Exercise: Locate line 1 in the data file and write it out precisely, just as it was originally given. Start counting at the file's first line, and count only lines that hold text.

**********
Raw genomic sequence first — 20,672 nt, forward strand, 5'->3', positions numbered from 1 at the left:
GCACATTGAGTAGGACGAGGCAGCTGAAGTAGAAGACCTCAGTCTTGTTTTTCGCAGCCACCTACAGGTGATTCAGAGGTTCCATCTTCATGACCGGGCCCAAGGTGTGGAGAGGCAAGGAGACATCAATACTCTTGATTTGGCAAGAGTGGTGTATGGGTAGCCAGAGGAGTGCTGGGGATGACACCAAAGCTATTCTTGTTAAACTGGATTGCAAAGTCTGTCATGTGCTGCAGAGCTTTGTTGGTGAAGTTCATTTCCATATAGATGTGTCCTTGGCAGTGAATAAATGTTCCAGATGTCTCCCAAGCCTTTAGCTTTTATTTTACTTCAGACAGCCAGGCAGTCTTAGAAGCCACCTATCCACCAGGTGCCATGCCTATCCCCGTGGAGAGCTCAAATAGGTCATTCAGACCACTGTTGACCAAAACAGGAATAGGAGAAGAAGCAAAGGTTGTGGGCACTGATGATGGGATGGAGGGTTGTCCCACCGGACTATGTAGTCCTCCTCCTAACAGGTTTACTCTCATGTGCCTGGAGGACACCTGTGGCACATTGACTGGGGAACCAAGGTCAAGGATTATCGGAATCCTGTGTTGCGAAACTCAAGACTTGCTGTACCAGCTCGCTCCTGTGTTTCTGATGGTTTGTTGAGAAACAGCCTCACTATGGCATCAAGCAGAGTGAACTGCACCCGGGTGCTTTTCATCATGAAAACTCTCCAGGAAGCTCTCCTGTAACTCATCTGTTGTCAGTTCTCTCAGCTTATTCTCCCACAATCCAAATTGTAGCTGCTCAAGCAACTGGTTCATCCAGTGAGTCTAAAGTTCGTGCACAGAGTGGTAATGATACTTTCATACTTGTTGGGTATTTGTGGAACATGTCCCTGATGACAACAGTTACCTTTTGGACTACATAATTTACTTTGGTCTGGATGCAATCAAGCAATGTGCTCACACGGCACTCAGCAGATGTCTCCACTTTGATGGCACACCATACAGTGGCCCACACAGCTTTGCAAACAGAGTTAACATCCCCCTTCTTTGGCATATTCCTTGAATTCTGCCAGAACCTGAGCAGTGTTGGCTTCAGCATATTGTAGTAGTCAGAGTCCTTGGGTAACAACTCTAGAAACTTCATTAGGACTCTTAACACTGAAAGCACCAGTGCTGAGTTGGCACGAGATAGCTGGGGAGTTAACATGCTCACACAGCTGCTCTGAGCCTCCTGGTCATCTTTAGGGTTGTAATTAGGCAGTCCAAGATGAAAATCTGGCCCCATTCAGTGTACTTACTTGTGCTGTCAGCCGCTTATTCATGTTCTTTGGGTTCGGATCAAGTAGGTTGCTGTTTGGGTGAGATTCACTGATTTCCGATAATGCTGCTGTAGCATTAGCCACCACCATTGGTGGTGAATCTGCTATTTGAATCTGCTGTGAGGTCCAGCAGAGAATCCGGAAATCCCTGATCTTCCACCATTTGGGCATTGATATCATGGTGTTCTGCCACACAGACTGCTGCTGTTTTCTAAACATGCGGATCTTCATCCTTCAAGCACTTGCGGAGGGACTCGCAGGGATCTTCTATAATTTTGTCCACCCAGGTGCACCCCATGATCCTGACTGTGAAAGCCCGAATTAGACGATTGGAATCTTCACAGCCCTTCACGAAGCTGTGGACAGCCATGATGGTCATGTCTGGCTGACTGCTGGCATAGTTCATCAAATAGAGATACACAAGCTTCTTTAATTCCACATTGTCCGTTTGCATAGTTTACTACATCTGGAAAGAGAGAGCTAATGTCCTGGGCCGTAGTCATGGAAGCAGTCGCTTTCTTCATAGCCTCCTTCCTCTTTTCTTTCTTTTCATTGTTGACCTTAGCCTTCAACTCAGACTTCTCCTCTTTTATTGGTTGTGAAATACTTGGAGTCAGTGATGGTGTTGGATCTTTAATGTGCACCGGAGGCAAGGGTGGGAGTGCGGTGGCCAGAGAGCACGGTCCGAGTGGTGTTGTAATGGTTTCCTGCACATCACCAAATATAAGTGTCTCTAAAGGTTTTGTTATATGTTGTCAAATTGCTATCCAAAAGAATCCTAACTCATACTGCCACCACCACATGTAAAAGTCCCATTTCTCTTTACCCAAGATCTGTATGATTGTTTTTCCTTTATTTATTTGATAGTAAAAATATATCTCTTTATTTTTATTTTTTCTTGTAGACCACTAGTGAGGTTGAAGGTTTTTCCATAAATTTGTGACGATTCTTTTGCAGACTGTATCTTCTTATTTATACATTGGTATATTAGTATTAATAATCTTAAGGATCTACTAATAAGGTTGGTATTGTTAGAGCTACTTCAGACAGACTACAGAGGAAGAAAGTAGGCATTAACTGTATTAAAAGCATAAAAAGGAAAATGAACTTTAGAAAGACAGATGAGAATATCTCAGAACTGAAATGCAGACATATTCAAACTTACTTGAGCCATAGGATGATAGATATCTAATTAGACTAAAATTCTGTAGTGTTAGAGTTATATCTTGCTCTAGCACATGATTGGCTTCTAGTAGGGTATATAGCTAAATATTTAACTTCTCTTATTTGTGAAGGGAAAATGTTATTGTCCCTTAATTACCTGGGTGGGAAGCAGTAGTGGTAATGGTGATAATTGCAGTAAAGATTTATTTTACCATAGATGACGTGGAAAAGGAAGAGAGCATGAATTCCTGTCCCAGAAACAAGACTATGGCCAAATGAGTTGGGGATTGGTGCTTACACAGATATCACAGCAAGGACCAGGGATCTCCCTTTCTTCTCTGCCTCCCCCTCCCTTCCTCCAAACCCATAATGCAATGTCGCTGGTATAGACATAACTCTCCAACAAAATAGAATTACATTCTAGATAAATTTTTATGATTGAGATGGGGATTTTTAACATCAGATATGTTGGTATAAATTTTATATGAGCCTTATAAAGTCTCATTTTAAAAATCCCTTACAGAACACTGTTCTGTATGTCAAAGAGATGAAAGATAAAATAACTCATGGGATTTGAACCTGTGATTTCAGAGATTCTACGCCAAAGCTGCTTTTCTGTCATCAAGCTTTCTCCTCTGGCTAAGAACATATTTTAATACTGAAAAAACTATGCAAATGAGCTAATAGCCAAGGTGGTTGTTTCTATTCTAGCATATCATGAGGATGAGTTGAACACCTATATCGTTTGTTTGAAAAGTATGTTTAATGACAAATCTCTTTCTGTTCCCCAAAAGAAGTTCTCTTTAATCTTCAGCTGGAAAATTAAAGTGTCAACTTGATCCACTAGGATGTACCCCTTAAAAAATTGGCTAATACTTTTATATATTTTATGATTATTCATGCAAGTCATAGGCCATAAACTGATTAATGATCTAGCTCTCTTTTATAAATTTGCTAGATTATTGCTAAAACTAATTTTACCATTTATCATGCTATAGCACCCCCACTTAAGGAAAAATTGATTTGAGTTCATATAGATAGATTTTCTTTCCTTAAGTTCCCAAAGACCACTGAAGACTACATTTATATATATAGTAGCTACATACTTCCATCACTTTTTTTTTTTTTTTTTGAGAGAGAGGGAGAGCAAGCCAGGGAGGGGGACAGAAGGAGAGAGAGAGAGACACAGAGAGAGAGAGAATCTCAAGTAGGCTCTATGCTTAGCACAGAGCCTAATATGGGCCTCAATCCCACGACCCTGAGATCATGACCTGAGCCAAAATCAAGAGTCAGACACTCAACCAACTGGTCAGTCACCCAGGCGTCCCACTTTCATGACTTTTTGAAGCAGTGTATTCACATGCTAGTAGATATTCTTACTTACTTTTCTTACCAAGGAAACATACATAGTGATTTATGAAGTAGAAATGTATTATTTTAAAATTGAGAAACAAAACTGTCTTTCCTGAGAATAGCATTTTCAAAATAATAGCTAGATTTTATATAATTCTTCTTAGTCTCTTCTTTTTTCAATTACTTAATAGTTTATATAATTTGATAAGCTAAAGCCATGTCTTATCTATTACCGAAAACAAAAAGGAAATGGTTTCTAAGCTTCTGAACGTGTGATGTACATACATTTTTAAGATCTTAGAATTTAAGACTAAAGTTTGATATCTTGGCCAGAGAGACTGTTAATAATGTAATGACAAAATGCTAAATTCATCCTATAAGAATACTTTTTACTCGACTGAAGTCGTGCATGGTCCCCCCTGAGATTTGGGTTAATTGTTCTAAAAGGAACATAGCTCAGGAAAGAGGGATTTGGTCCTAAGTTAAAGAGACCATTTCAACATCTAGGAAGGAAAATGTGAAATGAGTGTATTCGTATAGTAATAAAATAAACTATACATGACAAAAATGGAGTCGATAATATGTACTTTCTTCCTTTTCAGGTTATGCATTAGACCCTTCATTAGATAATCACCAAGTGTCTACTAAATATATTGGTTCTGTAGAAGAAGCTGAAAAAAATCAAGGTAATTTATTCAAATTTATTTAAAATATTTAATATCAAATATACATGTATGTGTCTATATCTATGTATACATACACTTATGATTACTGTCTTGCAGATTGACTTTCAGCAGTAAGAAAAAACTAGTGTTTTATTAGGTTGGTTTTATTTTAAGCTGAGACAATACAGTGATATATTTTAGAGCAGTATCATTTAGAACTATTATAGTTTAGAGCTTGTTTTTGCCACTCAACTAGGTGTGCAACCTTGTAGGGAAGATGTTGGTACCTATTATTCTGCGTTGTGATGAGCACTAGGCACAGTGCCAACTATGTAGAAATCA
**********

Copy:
Raw genomic sequence first — 20,672 nt, forward strand, 5'->3', positions numbered from 1 at the left: